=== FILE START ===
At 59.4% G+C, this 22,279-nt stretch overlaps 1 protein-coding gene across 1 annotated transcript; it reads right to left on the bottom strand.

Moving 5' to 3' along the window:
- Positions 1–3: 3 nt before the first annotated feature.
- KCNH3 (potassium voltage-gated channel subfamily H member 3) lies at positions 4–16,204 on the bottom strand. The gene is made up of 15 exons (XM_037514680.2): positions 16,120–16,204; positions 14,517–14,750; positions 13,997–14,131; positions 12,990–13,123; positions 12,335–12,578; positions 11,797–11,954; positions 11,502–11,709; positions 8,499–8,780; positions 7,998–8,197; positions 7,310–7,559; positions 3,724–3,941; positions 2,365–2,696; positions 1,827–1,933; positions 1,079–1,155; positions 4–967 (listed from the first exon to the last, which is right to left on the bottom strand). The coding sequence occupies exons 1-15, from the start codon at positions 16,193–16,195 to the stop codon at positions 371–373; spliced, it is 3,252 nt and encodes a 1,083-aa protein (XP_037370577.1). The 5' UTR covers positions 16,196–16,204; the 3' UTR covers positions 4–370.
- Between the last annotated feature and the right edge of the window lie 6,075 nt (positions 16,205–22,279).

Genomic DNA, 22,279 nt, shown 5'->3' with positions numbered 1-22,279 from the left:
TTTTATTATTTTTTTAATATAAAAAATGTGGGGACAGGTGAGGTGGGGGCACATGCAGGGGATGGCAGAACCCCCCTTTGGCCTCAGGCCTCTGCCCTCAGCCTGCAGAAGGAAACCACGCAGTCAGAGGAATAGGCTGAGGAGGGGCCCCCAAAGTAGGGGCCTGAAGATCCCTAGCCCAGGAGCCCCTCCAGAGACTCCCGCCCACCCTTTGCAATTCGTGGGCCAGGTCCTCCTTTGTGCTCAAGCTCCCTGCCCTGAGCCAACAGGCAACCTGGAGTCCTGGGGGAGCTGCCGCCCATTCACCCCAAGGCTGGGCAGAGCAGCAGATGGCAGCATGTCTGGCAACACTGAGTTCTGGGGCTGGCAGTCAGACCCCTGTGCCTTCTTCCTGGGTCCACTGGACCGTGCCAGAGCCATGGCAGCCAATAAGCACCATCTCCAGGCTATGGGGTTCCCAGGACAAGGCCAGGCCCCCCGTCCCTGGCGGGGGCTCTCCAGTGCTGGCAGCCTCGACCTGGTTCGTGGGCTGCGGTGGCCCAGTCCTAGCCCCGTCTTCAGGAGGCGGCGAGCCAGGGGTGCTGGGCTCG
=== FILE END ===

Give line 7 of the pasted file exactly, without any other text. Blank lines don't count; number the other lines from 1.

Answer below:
TTTTATTATTTTTTTAATATAAAAAATGTGGGGACAGGTGAGGTGGGGGCACATGCAGGGGATGGCAGAACCCCCCTTTGGCCTCAGGCCTCTGCCCTCAGCCTGCAGAAGGAAACCACGCAGTCAGAGGAATAGGCTGAGGAGGGGCCCCCAAAGTAGGGGCCTGAAGATCCCTAGCCCAGGAGCCCCTCCAGAGACTCCCGCCCACCCTTTGCAATTCGTGGGCCAGGTCCTCCTTTGTGCTCAAGCTCCCTGCCCTGAGCCAACAGGCAACCTGGAGTCCTGGGGGAGCTGCCGCCCATTCACCCCAAGGCTGGGCAGAGCAGCAGATGGCAGCATGTCTGGCAACACTGAGTTCTGGGGCTGGCAGTCAGACCCCTGTGCCTTCTTCCTGGGTCCACTGGACCGTGCCAGAGCCATGGCAGCCAATAAGCACCATCTCCAGGCTATGGGGTTCCCAGGACAAGGCCAGGCCCCCCGTCCCTGGCGGGGGCTCTCCAGTGCTGGCAGCCTCGACCTGGTTCGTGGGCTGCGGTGGCCCAGTCCTAGCCCCGTCTTCAGGAGGCGGCGAGCCAGGGGTGCTGGGCTCG